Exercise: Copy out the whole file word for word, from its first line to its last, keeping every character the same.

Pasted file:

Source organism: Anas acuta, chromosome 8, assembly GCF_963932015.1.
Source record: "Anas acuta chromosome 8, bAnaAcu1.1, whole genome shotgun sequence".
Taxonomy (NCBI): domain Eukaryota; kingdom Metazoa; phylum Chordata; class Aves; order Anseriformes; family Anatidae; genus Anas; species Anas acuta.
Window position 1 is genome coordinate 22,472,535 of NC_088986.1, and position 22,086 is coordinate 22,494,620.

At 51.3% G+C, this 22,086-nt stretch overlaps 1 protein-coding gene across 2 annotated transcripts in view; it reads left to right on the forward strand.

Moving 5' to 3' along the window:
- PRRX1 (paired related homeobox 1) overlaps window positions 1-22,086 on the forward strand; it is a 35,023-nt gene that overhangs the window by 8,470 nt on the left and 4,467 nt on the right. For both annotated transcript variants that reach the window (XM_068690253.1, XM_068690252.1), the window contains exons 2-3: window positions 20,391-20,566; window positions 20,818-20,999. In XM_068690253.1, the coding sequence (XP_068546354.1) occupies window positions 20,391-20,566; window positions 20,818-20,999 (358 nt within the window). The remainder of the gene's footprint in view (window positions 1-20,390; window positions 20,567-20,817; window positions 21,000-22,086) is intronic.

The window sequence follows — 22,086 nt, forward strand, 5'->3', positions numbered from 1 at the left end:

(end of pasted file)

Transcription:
Source organism: Anas acuta, chromosome 8, assembly GCF_963932015.1.
Source record: "Anas acuta chromosome 8, bAnaAcu1.1, whole genome shotgun sequence".
Taxonomy (NCBI): domain Eukaryota; kingdom Metazoa; phylum Chordata; class Aves; order Anseriformes; family Anatidae; genus Anas; species Anas acuta.
Window position 1 is genome coordinate 22,472,535 of NC_088986.1, and position 22,086 is coordinate 22,494,620.

At 51.3% G+C, this 22,086-nt stretch overlaps 1 protein-coding gene across 2 annotated transcripts in view; it reads left to right on the forward strand.

Moving 5' to 3' along the window:
- PRRX1 (paired related homeobox 1) overlaps window positions 1-22,086 on the forward strand; it is a 35,023-nt gene that overhangs the window by 8,470 nt on the left and 4,467 nt on the right. For both annotated transcript variants that reach the window (XM_068690253.1, XM_068690252.1), the window contains exons 2-3: window positions 20,391-20,566; window positions 20,818-20,999. In XM_068690253.1, the coding sequence (XP_068546354.1) occupies window positions 20,391-20,566; window positions 20,818-20,999 (358 nt within the window). The remainder of the gene's footprint in view (window positions 1-20,390; window positions 20,567-20,817; window positions 21,000-22,086) is intronic.

The window sequence follows — 22,086 nt, forward strand, 5'->3', positions numbered from 1 at the left end: